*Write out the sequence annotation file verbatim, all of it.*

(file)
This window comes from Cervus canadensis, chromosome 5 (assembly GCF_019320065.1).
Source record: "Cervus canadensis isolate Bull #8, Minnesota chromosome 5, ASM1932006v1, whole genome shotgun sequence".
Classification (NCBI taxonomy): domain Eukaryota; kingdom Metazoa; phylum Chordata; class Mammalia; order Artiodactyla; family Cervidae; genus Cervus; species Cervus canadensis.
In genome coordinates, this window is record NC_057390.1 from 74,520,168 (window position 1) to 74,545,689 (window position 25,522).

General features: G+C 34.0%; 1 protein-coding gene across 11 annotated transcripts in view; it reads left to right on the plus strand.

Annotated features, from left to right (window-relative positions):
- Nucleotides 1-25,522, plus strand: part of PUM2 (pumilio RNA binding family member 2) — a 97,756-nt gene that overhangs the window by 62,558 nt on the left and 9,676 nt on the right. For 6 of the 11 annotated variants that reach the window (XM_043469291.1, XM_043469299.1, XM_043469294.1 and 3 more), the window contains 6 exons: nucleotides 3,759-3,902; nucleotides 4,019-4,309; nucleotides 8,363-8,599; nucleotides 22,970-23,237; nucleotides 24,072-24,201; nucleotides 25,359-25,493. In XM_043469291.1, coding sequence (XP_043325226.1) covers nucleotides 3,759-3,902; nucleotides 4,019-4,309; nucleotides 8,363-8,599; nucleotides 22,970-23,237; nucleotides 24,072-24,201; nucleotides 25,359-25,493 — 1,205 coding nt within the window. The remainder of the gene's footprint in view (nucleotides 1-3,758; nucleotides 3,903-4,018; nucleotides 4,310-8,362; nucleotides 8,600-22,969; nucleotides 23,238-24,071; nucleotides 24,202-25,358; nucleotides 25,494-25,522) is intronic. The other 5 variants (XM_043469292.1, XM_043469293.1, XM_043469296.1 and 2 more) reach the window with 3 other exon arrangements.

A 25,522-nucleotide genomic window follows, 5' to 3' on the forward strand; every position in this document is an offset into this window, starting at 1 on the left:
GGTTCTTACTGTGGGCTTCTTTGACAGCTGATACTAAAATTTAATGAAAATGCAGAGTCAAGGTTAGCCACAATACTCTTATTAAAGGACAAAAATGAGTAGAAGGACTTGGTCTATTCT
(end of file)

This window comes from Cervus canadensis, chromosome 5 (assembly GCF_019320065.1).
Source record: "Cervus canadensis isolate Bull #8, Minnesota chromosome 5, ASM1932006v1, whole genome shotgun sequence".
Classification (NCBI taxonomy): domain Eukaryota; kingdom Metazoa; phylum Chordata; class Mammalia; order Artiodactyla; family Cervidae; genus Cervus; species Cervus canadensis.
In genome coordinates, this window is record NC_057390.1 from 74,520,168 (window position 1) to 74,545,689 (window position 25,522).

General features: G+C 34.0%; 1 protein-coding gene across 11 annotated transcripts in view; it reads left to right on the plus strand.

Annotated features, from left to right (window-relative positions):
- Nucleotides 1-25,522, plus strand: part of PUM2 (pumilio RNA binding family member 2) — a 97,756-nt gene that overhangs the window by 62,558 nt on the left and 9,676 nt on the right. For 6 of the 11 annotated variants that reach the window (XM_043469291.1, XM_043469299.1, XM_043469294.1 and 3 more), the window contains 6 exons: nucleotides 3,759-3,902; nucleotides 4,019-4,309; nucleotides 8,363-8,599; nucleotides 22,970-23,237; nucleotides 24,072-24,201; nucleotides 25,359-25,493. In XM_043469291.1, coding sequence (XP_043325226.1) covers nucleotides 3,759-3,902; nucleotides 4,019-4,309; nucleotides 8,363-8,599; nucleotides 22,970-23,237; nucleotides 24,072-24,201; nucleotides 25,359-25,493 — 1,205 coding nt within the window. The remainder of the gene's footprint in view (nucleotides 1-3,758; nucleotides 3,903-4,018; nucleotides 4,310-8,362; nucleotides 8,600-22,969; nucleotides 23,238-24,071; nucleotides 24,202-25,358; nucleotides 25,494-25,522) is intronic. The other 5 variants (XM_043469292.1, XM_043469293.1, XM_043469296.1 and 2 more) reach the window with 3 other exon arrangements.

A 25,522-nucleotide genomic window follows, 5' to 3' on the forward strand; every position in this document is an offset into this window, starting at 1 on the left:
GGTTCTTACTGTGGGCTTCTTTGACAGCTGATACTAAAATTTAATGAAAATGCAGAGTCAAGGTTAGCCACAATACTCTTATTAAAGGACAAAAATGAGTAGAAGGACTTGGTCTATTCT